Evocative Descriptions of Letters The Wars by Timothy Findley Discussion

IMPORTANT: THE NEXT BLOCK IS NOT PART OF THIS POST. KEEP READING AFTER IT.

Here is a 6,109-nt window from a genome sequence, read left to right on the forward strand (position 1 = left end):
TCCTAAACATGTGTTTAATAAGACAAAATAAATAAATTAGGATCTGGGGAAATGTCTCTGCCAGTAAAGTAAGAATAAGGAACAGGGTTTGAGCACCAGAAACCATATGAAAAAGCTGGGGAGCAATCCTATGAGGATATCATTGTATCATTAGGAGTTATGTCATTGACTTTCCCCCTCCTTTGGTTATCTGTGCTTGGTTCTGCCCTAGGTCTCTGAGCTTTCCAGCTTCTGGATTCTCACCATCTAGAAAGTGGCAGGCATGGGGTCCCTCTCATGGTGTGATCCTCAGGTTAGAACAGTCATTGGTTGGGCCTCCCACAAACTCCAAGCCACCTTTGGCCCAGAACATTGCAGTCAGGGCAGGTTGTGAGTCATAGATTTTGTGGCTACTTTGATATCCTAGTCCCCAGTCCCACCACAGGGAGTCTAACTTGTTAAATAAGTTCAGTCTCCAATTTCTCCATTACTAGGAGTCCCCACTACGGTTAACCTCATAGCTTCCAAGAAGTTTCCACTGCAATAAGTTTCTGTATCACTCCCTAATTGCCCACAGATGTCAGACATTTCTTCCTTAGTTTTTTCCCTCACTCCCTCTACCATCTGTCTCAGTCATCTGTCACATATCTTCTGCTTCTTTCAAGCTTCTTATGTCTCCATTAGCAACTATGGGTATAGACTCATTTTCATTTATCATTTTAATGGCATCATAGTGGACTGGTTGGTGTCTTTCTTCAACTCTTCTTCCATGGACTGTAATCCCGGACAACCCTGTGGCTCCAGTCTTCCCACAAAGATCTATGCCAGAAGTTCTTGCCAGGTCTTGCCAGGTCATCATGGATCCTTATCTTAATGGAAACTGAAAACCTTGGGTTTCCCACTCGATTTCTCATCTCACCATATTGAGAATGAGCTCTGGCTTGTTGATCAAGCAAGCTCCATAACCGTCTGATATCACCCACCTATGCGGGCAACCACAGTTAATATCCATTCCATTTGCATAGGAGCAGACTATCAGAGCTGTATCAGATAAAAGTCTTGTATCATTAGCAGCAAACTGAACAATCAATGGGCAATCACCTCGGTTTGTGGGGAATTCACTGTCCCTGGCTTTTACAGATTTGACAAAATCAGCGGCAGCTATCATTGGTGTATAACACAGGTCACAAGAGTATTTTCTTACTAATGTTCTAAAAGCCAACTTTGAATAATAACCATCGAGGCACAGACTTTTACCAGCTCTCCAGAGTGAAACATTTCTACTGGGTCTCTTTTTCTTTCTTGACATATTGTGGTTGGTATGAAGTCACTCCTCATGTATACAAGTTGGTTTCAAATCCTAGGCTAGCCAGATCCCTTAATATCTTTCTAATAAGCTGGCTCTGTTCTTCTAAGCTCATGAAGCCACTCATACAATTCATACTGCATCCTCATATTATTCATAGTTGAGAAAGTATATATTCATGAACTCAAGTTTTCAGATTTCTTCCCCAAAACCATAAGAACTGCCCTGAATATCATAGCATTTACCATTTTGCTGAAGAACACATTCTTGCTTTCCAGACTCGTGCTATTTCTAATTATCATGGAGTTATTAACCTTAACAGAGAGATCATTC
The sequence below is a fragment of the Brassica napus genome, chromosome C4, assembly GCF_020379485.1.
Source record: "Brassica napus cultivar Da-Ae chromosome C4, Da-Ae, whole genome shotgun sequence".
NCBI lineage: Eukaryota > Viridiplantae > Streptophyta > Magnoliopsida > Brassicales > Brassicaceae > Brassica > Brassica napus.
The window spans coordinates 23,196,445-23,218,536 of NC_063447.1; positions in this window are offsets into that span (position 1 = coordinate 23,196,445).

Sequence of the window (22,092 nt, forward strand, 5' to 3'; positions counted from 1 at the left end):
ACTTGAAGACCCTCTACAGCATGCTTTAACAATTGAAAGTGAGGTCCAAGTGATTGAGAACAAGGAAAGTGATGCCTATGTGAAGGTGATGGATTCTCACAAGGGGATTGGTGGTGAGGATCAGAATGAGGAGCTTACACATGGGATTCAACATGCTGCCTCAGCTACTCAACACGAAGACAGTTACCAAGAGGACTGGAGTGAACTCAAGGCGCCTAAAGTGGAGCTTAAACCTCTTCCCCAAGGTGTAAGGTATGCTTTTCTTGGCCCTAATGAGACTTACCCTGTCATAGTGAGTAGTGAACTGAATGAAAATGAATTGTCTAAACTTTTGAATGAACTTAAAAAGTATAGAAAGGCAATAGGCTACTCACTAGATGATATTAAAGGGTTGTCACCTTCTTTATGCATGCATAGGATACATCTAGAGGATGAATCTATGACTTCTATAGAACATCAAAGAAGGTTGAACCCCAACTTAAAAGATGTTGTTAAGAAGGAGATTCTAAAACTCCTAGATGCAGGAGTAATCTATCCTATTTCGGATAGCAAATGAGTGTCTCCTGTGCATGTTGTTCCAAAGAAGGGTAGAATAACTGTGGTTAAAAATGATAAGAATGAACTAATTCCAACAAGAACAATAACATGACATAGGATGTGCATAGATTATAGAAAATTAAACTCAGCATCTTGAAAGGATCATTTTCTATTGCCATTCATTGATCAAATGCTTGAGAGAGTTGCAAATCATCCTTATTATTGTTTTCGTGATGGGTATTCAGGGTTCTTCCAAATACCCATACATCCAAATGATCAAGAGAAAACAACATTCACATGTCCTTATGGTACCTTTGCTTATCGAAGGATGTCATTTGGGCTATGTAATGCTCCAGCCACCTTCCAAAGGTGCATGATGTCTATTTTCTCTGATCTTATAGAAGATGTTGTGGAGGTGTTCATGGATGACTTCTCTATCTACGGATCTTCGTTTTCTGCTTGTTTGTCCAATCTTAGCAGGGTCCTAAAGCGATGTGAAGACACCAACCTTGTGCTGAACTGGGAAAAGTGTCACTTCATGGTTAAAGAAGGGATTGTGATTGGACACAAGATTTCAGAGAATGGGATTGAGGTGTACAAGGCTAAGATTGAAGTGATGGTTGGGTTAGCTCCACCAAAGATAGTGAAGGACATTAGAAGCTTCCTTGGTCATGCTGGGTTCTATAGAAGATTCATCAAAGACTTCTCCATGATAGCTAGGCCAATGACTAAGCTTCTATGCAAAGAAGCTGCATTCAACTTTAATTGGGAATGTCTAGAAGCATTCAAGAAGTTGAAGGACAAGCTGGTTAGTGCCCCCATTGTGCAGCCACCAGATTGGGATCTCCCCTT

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Evocative Descriptions of Letters The Wars by Timothy Findley DiscussionEvocative Descriptions of Letters The Wars by Timothy Findley DiscussionORDER NOW FOR CUSTOMIZED AND ORIGINAL ESSAY PAPERS I’m working on a writing Discussion and need a sample draft to help me understand better. This is a 200 words critical thinking discuss question which requires to Examine Findley’s narrative style in his novel ‘The Wars’, such as evocative descriptions of settings and characters, vignettes, letters, diary entries, interviews and direct reporting, the examples used to describe should be specific, more details are in the enclosure. No references needed. Evocative Descriptions of Letters The Wars by Timothy Findley Discussion 2 attachmentsSlide 1 of 2attachment_1attachment_1attachment_2attachment_2In such dangerousthings as war the errors which proceedfrom a spirit of benevolence are the worst. von Clausewitz One Prologue She win standingin the middle of the railroad tracks. Her head was bowed and her right front hoof was raisedas if she rested. Her reins hung down to the ground and her saddlehad slipped to one side.Behind her, a wzrehousefilled with medicalsupplies had just caught fire. Lying’besideher there w:N a dog with its head betweenits pawsand its earserectand listening. Twenty feet away,Robert sat on his hauncheswatchingthern. His pistol hung down from his fingers betweenhis knees. He still wore his uniform with its torn lapelsand burned sleeves. In the firelieht, his eyeswere very bright. His lips were slightly parted.He could not breathethrough his nose.It was broken. His faceand the backsof his handswerestreakedwith clay and sweat.His hair hung down acrosshis forehead.He wasabsolutely still. He had wanderednow for over a week. Behind him, the railroad track stretchedback towards the town. In front of him, it reachedout through the fire towards the open countrysideand the road to Magdalenewood. on one of the sidingswas a train. Its engineerand crew had either abandonedit, or elsethey had beenkilled. It could not be told. RoberJappearedto be the solesurvivor. He stood up. The enginehissedand rumbled.The train was about a dozencars – no more. They appearedto be cattle cars. Robert Walkedto the horse. He had fearedshemight be lame,but assoonashe approached she put her hoof back down on the cindersand raisedher head. Robert pettedher, slippinghis arm around her neckand drawing the reins back over her ears.She greetedhim with a snuffling noise and looked around to watch him as he adjusted her saddleand tightenedher cinch.The dog, in the meantime,had got to his feet and was wagginghis tail. It was as if both dog and horsehad beenwaiting for Robert to come for them. The horse was a fine black mare, standing about sixteen hands. She had been well cared for up till now and someone had obviously ridden her every day. She was in superb condition. The dog apparently was used to her company and she to his. They moved in tandem. The dog was also black. One of his ears fell forward in an odd w&y, giving the appearance of a jaunty cap. Robert did not know what sort of dog he was, but he was about the size of a Labrador retriever. Before mounting, Robert reached down and rubbed his hand across the dog’s back. Then he said:’let’s go’and swung up into the saddle. They rode down the track towards the road to Magdalene Wood passing, as they went, the engine on the siding. When they got to the first of the cars – the horse stopped. She threw her head up and whinnied. Other horses answered from inside ‘Then ‘All we shall all go together.’ right,’ Robert said. the car. Half an hour later, the twelve cars stood quite empty and Robert was riding along the tracks behind a hundred and thirty horses with the dog trotting beside him. They were on the road to Magdalene Wood by 1 a.m. This w.ls when the moon rose – red. 10 All of this happeneda long time ago. But not so long ago that everyonewho played a part in it is dead. Some can still be met in dark old rooms with nursesin attendan@.They look at you and rearrangetheir thoughts. They say: ‘I don’t remember.’The occupantsof memory haveto be protectedfrorn strangers. Ask what happened,they say:’I don’t know.’ Mention Robert Ross- they look away. ‘He’s dead,’ they tell you. Evocative Descriptions of Letters The Wars by Timothy Findley DiscussionThis is not news.’Tell me about the horses,’youask.Sometimes, they weep at this. Other times they say: ‘that bastard!’ Then the nursesnod at you, much as to say-you see?It’s bestto go away and find your information somewhereelse.In the end, the only facts you have are public. Out of theseyou make what you can, knowing that one thing leadsto another. Sometime,someone will forget hirnself and say too much or else the corner of a 10 picture will reveal the whole. What you have to accept at the outset is this: many men have died like Robert Ross, obscured by violence. Lawrence was hurled against a wall Scott entombed in ice and wind – Mallory blastedon the faceof Everest. Lost. We’re told Euripides was killed by dogs – and this is all we know. The flesh was torn and scattered- eaten. Ross was consumedby fire. These are like statements:’pay attention!’ Peoplecan only be found in what they do. 20 You begrn at the archives with photographs. Robert and Rowena rabbits and wheelchairs- children, dogs and horses. Barbara d’Orsey – the ,S.,S,Massanabie- Magdalene Wood. Boxesand boxesof snapshotsand portraits; maps and letters; cablegramsand clippings from the papers.All you have to do is sign them out and carry them acrossthe room. Spread over table tops, a whole age lies in fragmentsunderneaththe lamps. The war to endall wars.AII you can hear is the wristwatch on your arm. Outside, it snows. The dark comes early. The archivist is gaz.rngfrom her desk. She coughs.The boxes smell of yellow dust. You hold your breath.As the pastmovesunder your fingertips, part of it crumbles. Other parts, you know you’ll neverfind. This is what you have. 30 1915. The year itself looks sepia and soiled muddied like its pictures.In the snapshotseveryoneat first seemstimid – lost irresolute.Boys and men stand squintingat the camera.Women turn away suspicious.They still maintain a public reticence. Part of what you seeyou recognize.Here for the first time, the old Edwardianelegancefalters.Styleis neitherthis nor that unlessyou could say it was ‘apologetic’.The men wearcapsand shapelessovercoatsto work, jamming their hands deep into pockets.Imitation uniforms spring up everywhere:girls wear ‘middy’s’- boysare dressedin sallorsuits.Womenweara sort of great coat and flat brimmed hats with rosettebadges.Ladies l1 no longer wear their furs; they drape them from their arms with all the foxtail trophieshangingdown like scalps.No one smiles. Life is dangerous. Summer induces the parasol winter the galosh. Some of the photographs are blurred. Even though the figures freez&- the dark machinesthat fill the roads move on. Here is the Boys’ Brigadewith band. Backyardminstrels,got up in cork, bang their tambourinesand strut acrossa lawn on Admiral Road. Every parlour has its piano: here are soldiers, arm in arm and singing: ‘Keep Your Head Down,Fritzie Boy!’ Tea-Dance partners do the Castlewalk to orchestrasof brass cornetsand silver sorophones.Violins have beenretired. This is the age of motorized portation. Over one thousand makes of motorcar can be had. Backyard blacksmiths build them to custom.AsK THE MAN WHO OWNSONE! Here are families, sitting overdressedin Packards- posed aloof in the backs of Chewolets and Russell Knights. Everyone, it seems, is journeyingaround the block. Children vie to blow the horns. Then somethinghappens.April. Ypres. Six thousand dead and wounded. The war that was meant to end by Christmas might not end till summer.Maybe even fall. This is where the picturesalter – fill up with soldiers- horses- wagons.Everyone is waving either at the soldiersor the cameftN.More and more people want to be seen. Evocative Descriptions of Letters The Wars by Timothy Findley DiscussionMore and more people want to be remembered.Hundreds- thousandscrowd into frame. Here come the troops down Yonge Street! Women abandon all their former reticenceand rush out into the roadway,throwing flowersand wavingflags.Here comethe 48th Hightanders!!Kilts and drums and leopard skins. Boys race after them on bikes. Little girls, whose mouths hang op€tr, hardly dare to follow. Older men removetheir hats. There is Sir SamHughesstanding on the dais,takingthe farewellsalute.’coD sAvETHEKING! ! !’ (a banner).Everyvhereyou look, trainsarepullingout of stations, ships are sailing out of ports. Music drowns the long hurrah. Everyoneis focused,now, shading their eyes against the sun. Everyoneis watchingwith an outstretchedarm – silencedat the edgeof wharvesand time. Robert Ross comes riding straight towards the camera. His lwt lns fallen of. His lnnds are knotted to the reins. They bleed. t2 The horse is black and wet and falttnf . Robert’s lips are parted. He leans along the horse’s neck. His eyes are blank. There r mud on his cheeks and forehead and his uniform l’s burning Iong, bright tails of flanu are streaming out behindhim. He leaps throughmemorywithouta sound.Thearchivist sighs.Her eyesare loweredabovesome book. Thereis a strand of lnir in her mouth. She brushesit aside and turns the page. You lay the fiery image back in your mind and let it rest. You know it will obtrudeagain and again until you find its meaning- here. A Band is assembledon the Band Shell – red coatsand white gloves.They serenadethe crowd with ‘Soldiers of the Queen’. You turn them over – wonderingif they’ll spill – and you read on the back in the faintest ink in a feminine hand: ‘ Robert’. But where? You look again and all you seeis the crowd. And the Band is still playing- quite undistubed – and far from spilled. Then you seehim: Robert Ross.Standingon the sidelineswith pocketed hands – feet apart and narrowed eyes. His hair falls sidewaysacross his forehead. He wears a checkeredcap and dark blue suit. He watches with a dubious expression;half admiring – half reluctant to admire. He’s old enougfrto go to war. He hasn’tgone.He doubtsthe validity in all this martialling of men but the doubt is inarticulate. It stammersin his brain. He puts his hand out sideways:turns. He reachesfor the wicker back of a wheelchair. ‘Come on, Rowena. There’s still the rest of the park to sit in.’ Thomas Ross and Family stand beside a new Ford Truck. The new Ford Truck is parked before the gatesof nayrraoNo/ Ross rNDusrRrns, wherefarm machineryis made,This picture will appearin the Toront o Mail and Empire with a bannerheadline, stating that the truck is being turned over to the RAyMoND/noss Field SurgeryHospital behindthe lines in France. Large red crossesadorn its sides.The ‘family’ consistsof Mister and Mrs Ross and three of their children: Robert, peggy and Stuart.Rowena,the eldest,is not shown.Sheis neverin photographsthat are apt to be seenby the public. In fact, she is not much admitted into the presen@of a camera.Robert has her picture on his bureau. 13 Rowenais seatedin her scallopedwicker chair with the high, double wheels. She wears a white dress.Her hair is curly and short. Her shouldersare perpetually hunched. Her head is large and adult but her body is that of a ten-year-old child. She is twenty-five yearsold. She is what is called hydrocephalic- which in plain languagemeansshe was born with water on the brain. Her expression is lovely and pensive. She wears a wide and colourful sash.In her lap she holds a large white rabbit. Robert told her once, she was the first human being he remembered seeing.He was lying in his crib and, waking from a nap through half-closedeyes,he saw his sister gliding in her chair acrossthe room and coming to rest besidehim. Shestaredat him for a long, long time and he stared back. When she smiled, he thought she was his mother. Evocative Descriptions of Letters The Wars by Timothy Findley DiscussionLater, when he came to rcalize she couldn’t walk and never left the chair, he becameher guardian. It was for her he learnedto run. Mother and Miss Davenport, wearing their canteen aprofft, stand on the platform at SunnysideStation handing out chocolate bars to the soldierswho are leaningout of trains. They do this every Thursday afternoon. Robert wishes his mother wouldn’t do suchthings becausehe’s shy and thinks sheappears too much in public. But Mrs Ross is adamant. Such things have to be done .. . sorneonehas to do them. The leadersof society are dutybound- and what would people say . … ? Etc. Etc. All the while, Miss Davenport is nodding and smiling: agreeingwith every word. But not one word of it is true. Mrs Ross performs her duties Thursday afternoons becauseof dreams. Here is Meg – a Patriotic Pony, draped in bunting, standing in a garden. Her ears lie flat. She is either angry or frightened. Meg is very old. Just at the edgeof the picture. Stuart can be seensquinting at the sun. He wearsan Indian headdressand he holds a baseballbat. This is Peggy Ross with Clinton Brown from Harvard!’!,! Nothing in Clinton Brown from Harvard’s appearan@warrants three exclamationpoints. He was only one of Peggy’smany beaux.Robert is in this picture too, seatedon the stepsof the South Drive house along with a girl called Heather Lawson. Robert wi$ supposedto be ‘interested’ in Heather Lawson but t4 the fact was it wasshewho was interestedin tlim. Not that Robert didn’t like her – only that he wasn’t interested.’Interested’led to marriage and this is what Heather l,awson wanted. So did her parents. Robert was a fine catch for any girl. He was a scholarand an athlete.Besides- he had money. One summer the Rossescrossed to England on the S.,S. Minnetonkain order to spend a holiday with the navuoNo/ Ross British representativg,whose name was Mister Hawkins. All through the month of June they languishedon the beaches of the Isle of Wight. fn late July they camehome on the Minnetonka’s sister-shipthe ^S.S:Minnewanka.Ftom the decksof this ship, early one morning, one of the Rosses(it was not clear which) – took a photograph of the ocean.Whoever it was, later drew an arrow – pointing to a small white dot on the far horizon. The small white dot can barely be seen.Nothing else is visible but seaand sky. Just abovethe arrow, written in bold black ink is the question:’wHAT rs THrs?’All too clearly,the small white dot is an iceberg.Why whoevertook the pictue failed to verify this fact remains a mystery. The thing is dated August 4th but no year is given. Shuffie these cards and lay them out: this is the hand that Robert Ross was born with. Mister and Mrs Ross – Peggyand Stuart – rabbits and Rowena. Also a dog named Bimbo and a clipping from the FoF€r, reading: ‘LoNGBoAT wrNs rHE MARATHoN!’ Meg and Miss Davenport- HeatherLawsonand the iceberg.And Clinton Brown from Harvard,who died a hero’s death at the battle for BelleauWood in Jtrneof 1918- worthy of an exclamationpoint at last. This is perhapsa good place to introduce Miss Turner, whose importancelies at the end of this story but whoseinsightsthrow some light on its beginnings. Marian Turner was a nurse in the Great World War and she remembersRobert vividly. It was she who received him and cared for him after he’d been arrested and brought into the hospitalat Bois de Madeleine.Shehas given(on tape) the only first-hand account of him we have aside from that of Lady Juliet d’Orsey.Here is part of what Miss Turner has to say.She is over eighty now, but still robust and she speakswith a good 15 deal of energy, sprinkling her conversation with laughter and offerings of sherry in a wide, greenapartment overlooking a park. Tfanscript: Marian Tfurner- I ‘You will understand,from what took place,why f cannot tell you what he looked like. I supposesuch things are of interest. Evocative Descriptions of Letters The Wars by Timothy Findley DiscussionWell of course they are! (r,luonrnn) Everyone wants to know what people look like. Somehow it seernsto say so much about a person’spossibilities.Do you know what I mean?What I can say is that Lady Barbara d’Orsey was in love with him and that all her other men were smashing! So I dare say Ross was,.too. Anyway, becauseof what happened I can’t remark about the face – but my impressionwas of someoneextremely well madewho caredabout his body. At leastthat’s my memory of it – the way it was. You get them all mixed up, after so long a time; and every boy they brought to us s€emedsuch a handsome lad. You neverhear that any more: he w(Nsucha handsomeladl But we werealwayssayingso in all the letterswe wrote to their families. I guessyou saw them all as beautiful becauseyou couldn’t bear to seethem broken. The human body – well – it’s like the mind I guess;terribly impressivetill you put it in jeopardy. Then it becomessuch a delicatething – like glass.Robert Ross? Well – it was just so tragic. When you think that nowadaysso many people- young peopleespecially- might’ve known what he was all about. But then . .. (pAusn) My opinion was – he wtts a hero. Not your everydaySergeantYork or Billy Bishop, You see,he mind you! (IAUGHTEn) But a hero nonetheless. did the thing that no one elsewould evendareto think of doing. And that to me’s as good a definition of a ‘hero’ as you’ll get. Even when the thing that’s done is something of which you disapprove.He wasun hommeunique-and that’s much more of a compliment in French than it is in English. Oh, he wits . .. (pausr) . .. Fire, you know – there’snothing worsethan fue. Evenafter all I’ve seen.And the story of the horsesis something I’d rather neverhave known had happened.Oh, I quite understand why you feel it must be told – but . . . (ulss TURNER TURNED TO LOOK OUT OF THE WINDOW 16 AT THIS POINT. THEREIs eurrE A LoNG pAusE oN THE’TApE). . . Well. It was the war that was crary,I guess.Not Robert Ross or what he did. You’ll saythat’s trite, of course.But is it ? Looking back, I hardly believewhat happened.That the peoplein that park are there becausewe all went mad. Yes. He was unique. But you have to be careful, searchinghis story out. I’ve beenthrough it all, you know – (raucHrrn) – the whole of this extraordinary century – and it’s not the extraordinary peoplewho’ve prevailed upon its madness.Quite the opposite.Oh – far from it ! It’s the ordinary men and women who’ve made us what we are. Monstrous,complacentand mad. Rememberthat. Evocative Descriptions of Letters The Wars by Timothy Findley DiscussionEvenif I do sound I’m pretty old. a moralizing fool, I’ll risk it. After all (raucrrrnn) I could be gone tomorrow! There may not be anybody elsewho’ll say this to you. Everyone’sso sophisticated thesedaysthey can’t standthe hot lights. Eh ? Well – I sawboth wars. And f’m here to tell you the passionsinvolved were as ordinary as me and my sister Bessiefighting over who’s going Thosepeople to cook the dinner.And who won’t ! (uucntnn) in the park – you – me – every one – the greatestmistake we made was to imagine something magical separatedus from Ludendorff and Kitchener and Foch. Our leaders,you sere.Well – Churchill and Hitler, for that matter! (raucHTER) Why, such men are just the butcher and the grocer – selling us meat and potatoesacrossthe counter.That’s what binds us together.They appealto our basestinstincts.The lowestcornmondenominator. And then we turn around and call them extraordinaryl(nene S H ET A P P E DT H E T A B L E , R A T T L I N GT H E S H E R R YG L A S S n S ) Seewhat I mean ? You have to be awfully careful how you define the extraordinary. Especially nowadays. Robert Ross w:rs no Hitler. That w€Nhis problem.’ 4 O Easterwas early in 1915.Good Friday fell on 2 April. It snowed. Robert got off a train that morning in Kingston, Ontario. He carrieda brand new suitcaseand wore his checkered €p. His raincoat- alsonew – was of a stylethat soonwould be known as the ‘Trench Coat’. Its buttons were made of crisscrossed strips of leather and its salient feature was that it t7 was short: short enough for you to wade in water up to your knees. Robert stood alone to one side, watching the engine from under the eavesof the station. He was watchingthe stoker fded the flameswith rattling shovelfulsof coal. He watchedwith his hands in his pockets- shouldershunched and his toes pressed At schoolhe’d beentaught that hunchhard againsthis suitc€rse. ing the shoulderswas an ungallant posture; still he maintained it while the enginebellowedand hissed.Great clouds of steam billowed out around its wheels.The’fire horse’: that’s what the Indians calledit. Robert looked to one sidefrom under the peak of his cop, hoping that no one had seenhim flinch from the steam or stepping back from the fire. He was wishing they would leave.His shouldershurt. IIis affn was sore. There were bruiseson his back. He ached.He wantedall the otherswho had , got oft the train to depart the station before him. 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